Possible explanations for this failure include lack of patient access to health care, lack of diagnosis of asthma, inap-propriate treatment, and not taking the prescribed medication properly, whether because of lack of understanding or lack of adherence, despite instruction.(7)

Adherence to treatment is one of the most important factors in ensuring treatment success. Many factors, such as knowledge of the disease, cultural standards, socioeconomic factors, lack of perception of asthma symptoms, adverse events, and ability to use inhalers, can influence adherence to treatment and asthma control.(8)

Poor adherence is a serious problem among patients with chronic respiratory disease in developing countries, a problem that is often due to limited access to health care; therefore, in addition to prescription and provision of phar-macological treatment that is appropriate to the level of disease severity, education on self-management is an aspect that must be addressed.(8)

Asthma education for patients so that they know all they need about their disease is not only a right but also an ef-fective strategy of asthma control in the short, medium and long term.(9) Thus, the need to tailor knowledge of asthma education to clinical practice and make it accessible at a public outpatient clinic specializing in asthma motivated the development of the Programa Infantil de Prevenção de Asma (PIPA, Program for the Prevention of Childhood Asthma) in the city of Uruguaiana, Brazil, in order to decrease the morbidity and mortality of childhood asthma in that city.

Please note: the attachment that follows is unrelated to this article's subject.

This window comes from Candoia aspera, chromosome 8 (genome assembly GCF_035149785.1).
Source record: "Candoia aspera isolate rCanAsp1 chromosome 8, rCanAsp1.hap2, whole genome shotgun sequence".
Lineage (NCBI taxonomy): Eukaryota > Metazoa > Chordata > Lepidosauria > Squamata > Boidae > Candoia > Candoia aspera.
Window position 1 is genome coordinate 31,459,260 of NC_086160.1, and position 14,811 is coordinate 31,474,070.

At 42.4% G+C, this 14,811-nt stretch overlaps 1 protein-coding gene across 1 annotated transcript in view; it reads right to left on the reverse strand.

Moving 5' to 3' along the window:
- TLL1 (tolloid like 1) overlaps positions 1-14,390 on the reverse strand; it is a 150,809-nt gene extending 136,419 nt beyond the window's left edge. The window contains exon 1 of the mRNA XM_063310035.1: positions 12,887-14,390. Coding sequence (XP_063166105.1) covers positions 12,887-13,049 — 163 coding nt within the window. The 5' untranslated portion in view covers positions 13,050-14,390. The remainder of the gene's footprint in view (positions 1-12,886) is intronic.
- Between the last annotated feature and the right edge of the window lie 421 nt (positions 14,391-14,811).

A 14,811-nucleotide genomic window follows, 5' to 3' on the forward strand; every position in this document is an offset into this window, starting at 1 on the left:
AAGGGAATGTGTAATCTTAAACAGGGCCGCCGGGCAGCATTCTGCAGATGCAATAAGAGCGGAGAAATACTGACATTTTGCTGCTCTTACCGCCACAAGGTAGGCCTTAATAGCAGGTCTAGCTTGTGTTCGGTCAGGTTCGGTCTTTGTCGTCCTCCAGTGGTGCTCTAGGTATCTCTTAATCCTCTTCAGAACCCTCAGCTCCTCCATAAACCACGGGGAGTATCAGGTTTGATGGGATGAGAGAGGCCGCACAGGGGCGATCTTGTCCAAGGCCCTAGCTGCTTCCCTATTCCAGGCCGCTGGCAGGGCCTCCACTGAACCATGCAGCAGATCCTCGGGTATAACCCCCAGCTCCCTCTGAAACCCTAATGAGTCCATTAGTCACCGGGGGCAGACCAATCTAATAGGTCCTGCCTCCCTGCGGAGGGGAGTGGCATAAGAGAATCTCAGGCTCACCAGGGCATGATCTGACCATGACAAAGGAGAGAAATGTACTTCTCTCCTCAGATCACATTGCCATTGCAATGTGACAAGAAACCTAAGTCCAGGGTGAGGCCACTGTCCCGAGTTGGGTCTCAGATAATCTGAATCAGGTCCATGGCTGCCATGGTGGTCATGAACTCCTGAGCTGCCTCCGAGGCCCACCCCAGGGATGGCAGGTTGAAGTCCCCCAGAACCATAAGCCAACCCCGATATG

The objective of the present study was to present PIPA and the characteristics of the patients followed in this pro-gram.


This was a retrospective study of children (< 18 years of age) with asthma or suspected asthma who enrolled in PIPA spontaneously or were referred by pediatricians or primary care physicians. PIPA was established in April of 2012 in the city of Uruguaiana, which has a population of approximately 120,000 inhabitants, in southern Brazil.

After being admitted to PIPA, patients underwent the following treatment protocol: a) a medical visit; b) ancillary tests; c) clinical diagnosis; d) functional diagnosis; e) treatment planning; f) follow-up and monitoring of asthma control; and g) a nursing visit and nursing instruction.